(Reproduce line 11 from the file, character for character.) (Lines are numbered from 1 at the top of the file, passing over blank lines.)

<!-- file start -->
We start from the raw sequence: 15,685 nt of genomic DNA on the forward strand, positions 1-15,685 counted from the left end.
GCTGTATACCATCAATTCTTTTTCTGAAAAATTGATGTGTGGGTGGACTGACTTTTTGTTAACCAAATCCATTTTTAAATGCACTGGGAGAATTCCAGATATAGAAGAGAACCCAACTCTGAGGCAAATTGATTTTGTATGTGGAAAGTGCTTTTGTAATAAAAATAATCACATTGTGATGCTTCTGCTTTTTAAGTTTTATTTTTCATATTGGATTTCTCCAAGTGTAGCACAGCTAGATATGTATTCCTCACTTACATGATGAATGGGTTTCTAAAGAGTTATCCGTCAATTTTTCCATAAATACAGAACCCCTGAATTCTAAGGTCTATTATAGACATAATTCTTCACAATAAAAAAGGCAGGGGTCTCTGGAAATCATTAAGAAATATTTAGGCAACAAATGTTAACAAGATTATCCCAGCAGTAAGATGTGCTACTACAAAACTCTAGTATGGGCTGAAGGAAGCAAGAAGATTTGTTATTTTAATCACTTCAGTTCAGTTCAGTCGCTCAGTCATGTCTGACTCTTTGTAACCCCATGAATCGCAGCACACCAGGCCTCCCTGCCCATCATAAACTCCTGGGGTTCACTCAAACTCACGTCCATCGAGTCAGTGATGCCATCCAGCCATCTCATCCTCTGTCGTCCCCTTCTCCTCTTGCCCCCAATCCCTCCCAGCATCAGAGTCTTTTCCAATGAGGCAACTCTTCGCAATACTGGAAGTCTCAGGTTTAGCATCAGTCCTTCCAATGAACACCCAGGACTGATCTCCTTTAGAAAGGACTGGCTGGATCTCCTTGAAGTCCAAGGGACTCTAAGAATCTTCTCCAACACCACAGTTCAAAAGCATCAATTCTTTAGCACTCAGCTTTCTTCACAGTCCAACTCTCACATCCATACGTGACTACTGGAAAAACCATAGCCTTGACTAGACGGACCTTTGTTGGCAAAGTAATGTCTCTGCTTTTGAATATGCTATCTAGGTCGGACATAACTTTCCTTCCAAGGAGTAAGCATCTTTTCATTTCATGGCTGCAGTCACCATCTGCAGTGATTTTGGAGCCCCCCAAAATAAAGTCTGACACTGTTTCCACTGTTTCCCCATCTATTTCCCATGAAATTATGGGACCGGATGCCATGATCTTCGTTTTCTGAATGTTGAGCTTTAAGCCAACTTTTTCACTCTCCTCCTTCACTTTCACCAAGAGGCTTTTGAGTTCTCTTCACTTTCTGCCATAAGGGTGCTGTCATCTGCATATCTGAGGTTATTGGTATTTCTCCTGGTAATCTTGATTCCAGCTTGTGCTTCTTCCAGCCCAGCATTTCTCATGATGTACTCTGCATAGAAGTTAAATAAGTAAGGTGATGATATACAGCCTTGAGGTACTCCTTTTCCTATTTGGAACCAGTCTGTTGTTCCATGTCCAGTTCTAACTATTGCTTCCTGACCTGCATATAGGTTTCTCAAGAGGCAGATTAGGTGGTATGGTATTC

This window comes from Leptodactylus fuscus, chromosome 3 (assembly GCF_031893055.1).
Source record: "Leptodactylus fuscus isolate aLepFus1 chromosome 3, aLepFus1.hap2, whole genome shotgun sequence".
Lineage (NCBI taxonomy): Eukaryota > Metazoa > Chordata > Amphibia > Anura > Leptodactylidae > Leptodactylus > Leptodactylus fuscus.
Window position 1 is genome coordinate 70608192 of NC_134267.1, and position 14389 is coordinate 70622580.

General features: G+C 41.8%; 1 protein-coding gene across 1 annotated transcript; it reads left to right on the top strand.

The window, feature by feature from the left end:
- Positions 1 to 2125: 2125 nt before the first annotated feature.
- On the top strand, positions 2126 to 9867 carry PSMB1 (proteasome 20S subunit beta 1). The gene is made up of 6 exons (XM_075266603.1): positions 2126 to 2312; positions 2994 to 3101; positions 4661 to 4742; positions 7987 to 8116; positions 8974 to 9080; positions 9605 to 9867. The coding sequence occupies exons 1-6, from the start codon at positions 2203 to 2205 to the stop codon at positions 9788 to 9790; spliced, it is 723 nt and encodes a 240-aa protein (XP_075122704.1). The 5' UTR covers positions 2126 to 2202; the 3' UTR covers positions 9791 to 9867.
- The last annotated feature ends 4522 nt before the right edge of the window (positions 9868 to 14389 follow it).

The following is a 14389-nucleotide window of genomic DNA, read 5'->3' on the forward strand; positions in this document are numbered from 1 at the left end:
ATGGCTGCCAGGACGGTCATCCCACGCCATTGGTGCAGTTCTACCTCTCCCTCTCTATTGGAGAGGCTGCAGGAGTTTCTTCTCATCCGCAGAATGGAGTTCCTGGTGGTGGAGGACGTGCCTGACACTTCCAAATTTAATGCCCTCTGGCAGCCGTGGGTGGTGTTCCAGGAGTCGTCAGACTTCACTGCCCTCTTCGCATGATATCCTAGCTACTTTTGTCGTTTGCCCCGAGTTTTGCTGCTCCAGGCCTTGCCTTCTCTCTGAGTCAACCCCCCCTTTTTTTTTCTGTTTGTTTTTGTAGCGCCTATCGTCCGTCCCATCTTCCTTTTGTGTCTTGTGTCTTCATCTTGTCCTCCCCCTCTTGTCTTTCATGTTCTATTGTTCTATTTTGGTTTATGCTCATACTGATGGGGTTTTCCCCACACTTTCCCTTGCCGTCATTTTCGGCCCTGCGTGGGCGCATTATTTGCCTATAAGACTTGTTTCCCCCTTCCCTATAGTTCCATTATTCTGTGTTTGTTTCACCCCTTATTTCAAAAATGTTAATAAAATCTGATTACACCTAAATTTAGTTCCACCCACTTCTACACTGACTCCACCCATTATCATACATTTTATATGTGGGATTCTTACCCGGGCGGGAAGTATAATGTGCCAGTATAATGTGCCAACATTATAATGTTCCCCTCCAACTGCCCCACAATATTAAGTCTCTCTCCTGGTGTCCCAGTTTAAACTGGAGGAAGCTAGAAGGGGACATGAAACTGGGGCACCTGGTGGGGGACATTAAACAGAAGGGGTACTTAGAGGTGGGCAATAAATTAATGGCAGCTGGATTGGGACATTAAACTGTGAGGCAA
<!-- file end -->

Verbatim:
- The last annotated feature ends 4522 nt before the right edge of the window (positions 9868 to 14389 follow it).